General Mechanics/Forced Oscillator
If we wiggle the left end of the spring in the above diagram by amount d=d0sin ωFt, rather than rigidly fixing it, we have a forced harmonic oscillator.
The constant d0 is the amplitude of the imposed wiggling motion. The forcing frequency ωF is not necessarily equal to the natural or resonant frequency of the mass-spring system. Very different behavior occurs depending on whether it is less than, equal to, or greater than ω.
Given the above wiggling, the force of the spring on the mass becomes
since the length of the spring is the difference between the positions of the left and right ends. Proceeding as for the unforced mass-spring system, we arrive at the differential equation
The solution to this equation turns out to be the sum of a forced part in which x∝ sin ωFt, and a free part which is the same as the solution to the unforced equation. We are primarily interested in the forced part of the solution, so let us set x=d0sin ωFtand substitute this into the equation of motion, giving:
The sine factor cancels leaving us with an algebraic equation for , the amplitude of the oscillatory motion of the mass.
Solving for the ratio of the oscillation amplitude of the mass to the amplitude of the wiggling motion, we find
where we have recognized that k/M=ω2, the square of the frequency of the free oscillation.
Notice that if ωF<ω, then the motion of the mass is in phase with the wiggling motion and the amplitude of the mass oscillation is greater than the amplitude of the wiggling. As the forcing frequency approaches the natural frequency of the oscillator, the response of the mass grows in amplitude.
When the forcing is at the resonant frequency, the response is technically infinite, though practical limits on the amplitude of the oscillation will intervene in this case -- for instance, the spring cannot stretch or shrink an infinite amount. In many cases friction will act to limit the response of the mass to forcing near the resonant frequency.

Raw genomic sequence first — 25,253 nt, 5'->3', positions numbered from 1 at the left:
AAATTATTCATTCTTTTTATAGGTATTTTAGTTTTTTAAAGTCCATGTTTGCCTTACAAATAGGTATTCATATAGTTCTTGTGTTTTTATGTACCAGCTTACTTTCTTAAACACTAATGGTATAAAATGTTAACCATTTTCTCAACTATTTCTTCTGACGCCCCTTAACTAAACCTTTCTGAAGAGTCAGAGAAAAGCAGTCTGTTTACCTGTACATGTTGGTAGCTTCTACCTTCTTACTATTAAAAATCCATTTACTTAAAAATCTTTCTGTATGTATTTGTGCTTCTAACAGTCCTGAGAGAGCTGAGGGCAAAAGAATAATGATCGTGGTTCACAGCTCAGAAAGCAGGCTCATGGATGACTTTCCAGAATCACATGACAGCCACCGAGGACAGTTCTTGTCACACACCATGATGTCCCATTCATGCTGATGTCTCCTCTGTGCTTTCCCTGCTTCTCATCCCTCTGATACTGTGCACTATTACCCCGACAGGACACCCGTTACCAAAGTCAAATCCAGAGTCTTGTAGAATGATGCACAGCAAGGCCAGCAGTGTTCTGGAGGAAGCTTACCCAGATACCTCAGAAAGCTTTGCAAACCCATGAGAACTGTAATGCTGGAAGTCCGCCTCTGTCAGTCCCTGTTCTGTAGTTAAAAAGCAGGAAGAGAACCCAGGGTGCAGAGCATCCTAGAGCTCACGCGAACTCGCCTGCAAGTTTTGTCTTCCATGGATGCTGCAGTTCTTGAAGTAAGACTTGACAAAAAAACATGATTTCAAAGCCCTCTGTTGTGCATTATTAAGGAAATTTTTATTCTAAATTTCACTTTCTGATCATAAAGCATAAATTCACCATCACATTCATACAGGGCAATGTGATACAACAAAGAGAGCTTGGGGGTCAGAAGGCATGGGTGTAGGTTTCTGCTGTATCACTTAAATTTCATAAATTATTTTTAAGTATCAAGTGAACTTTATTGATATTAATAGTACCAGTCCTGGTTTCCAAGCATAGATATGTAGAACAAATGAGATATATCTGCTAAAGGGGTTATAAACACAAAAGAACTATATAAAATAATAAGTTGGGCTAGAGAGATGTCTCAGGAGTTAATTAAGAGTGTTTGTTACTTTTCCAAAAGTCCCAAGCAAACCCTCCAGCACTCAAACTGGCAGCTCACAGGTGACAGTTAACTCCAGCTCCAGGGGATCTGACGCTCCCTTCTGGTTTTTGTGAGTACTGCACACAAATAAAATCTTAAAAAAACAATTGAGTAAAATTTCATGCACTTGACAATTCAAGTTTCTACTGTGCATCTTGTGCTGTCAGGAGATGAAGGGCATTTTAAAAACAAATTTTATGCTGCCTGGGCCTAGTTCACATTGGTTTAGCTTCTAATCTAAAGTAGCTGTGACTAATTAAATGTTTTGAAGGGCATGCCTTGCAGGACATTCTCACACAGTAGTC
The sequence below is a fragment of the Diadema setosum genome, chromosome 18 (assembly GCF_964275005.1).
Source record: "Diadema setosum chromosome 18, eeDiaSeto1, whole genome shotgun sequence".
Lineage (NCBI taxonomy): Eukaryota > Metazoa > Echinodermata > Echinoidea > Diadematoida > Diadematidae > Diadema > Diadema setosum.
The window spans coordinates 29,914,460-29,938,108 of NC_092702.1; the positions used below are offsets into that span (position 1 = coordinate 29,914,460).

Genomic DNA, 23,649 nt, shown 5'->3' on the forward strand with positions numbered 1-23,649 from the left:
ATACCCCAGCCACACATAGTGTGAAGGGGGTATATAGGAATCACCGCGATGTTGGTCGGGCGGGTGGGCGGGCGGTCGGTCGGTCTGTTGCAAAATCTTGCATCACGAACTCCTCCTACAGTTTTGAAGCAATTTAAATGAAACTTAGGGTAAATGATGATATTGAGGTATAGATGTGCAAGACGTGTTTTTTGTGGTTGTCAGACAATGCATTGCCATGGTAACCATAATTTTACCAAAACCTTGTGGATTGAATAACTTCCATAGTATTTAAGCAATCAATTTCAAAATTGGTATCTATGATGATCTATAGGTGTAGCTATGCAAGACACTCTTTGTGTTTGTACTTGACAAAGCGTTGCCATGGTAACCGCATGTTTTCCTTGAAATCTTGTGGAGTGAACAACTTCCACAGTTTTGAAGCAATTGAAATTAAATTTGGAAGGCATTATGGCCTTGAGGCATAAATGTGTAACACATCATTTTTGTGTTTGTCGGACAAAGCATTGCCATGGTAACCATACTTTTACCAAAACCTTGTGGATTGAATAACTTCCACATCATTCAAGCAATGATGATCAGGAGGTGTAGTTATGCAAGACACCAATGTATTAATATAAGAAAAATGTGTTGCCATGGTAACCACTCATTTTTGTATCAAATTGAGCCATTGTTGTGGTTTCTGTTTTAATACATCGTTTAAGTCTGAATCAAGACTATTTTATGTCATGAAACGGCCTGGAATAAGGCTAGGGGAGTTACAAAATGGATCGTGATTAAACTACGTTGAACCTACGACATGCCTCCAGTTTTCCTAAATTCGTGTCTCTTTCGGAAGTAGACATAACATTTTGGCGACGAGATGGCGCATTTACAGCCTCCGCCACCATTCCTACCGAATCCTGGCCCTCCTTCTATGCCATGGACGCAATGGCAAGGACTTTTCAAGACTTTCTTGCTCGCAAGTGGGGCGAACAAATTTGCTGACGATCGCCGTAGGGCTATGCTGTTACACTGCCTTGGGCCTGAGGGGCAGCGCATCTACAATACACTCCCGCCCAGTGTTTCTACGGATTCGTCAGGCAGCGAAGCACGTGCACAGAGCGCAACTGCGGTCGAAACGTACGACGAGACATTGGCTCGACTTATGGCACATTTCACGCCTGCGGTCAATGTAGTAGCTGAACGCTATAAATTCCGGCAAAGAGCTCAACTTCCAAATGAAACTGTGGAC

When the forcing frequency is greater than the natural frequency, the mass actually moves in the opposite direction of the wiggling motion -- i. e., the response is out of phase with the forcing. The amplitude of the response decreases as the forcing frequency increases above the resonant frequency.
Forced and free harmonic oscillators form an important part of many physical systems. For instance, any elastic material body such as a bridge or an airplane wing has harmonic oscillatory modes. A common engineering problem is to ensure that such modes are damped by friction or some other physical mechanism when there is a possibility of excitation of these modes by naturally occurring processes. A number of disasters can be traced to a failure to properly account for oscillatory forcing in engineered structures.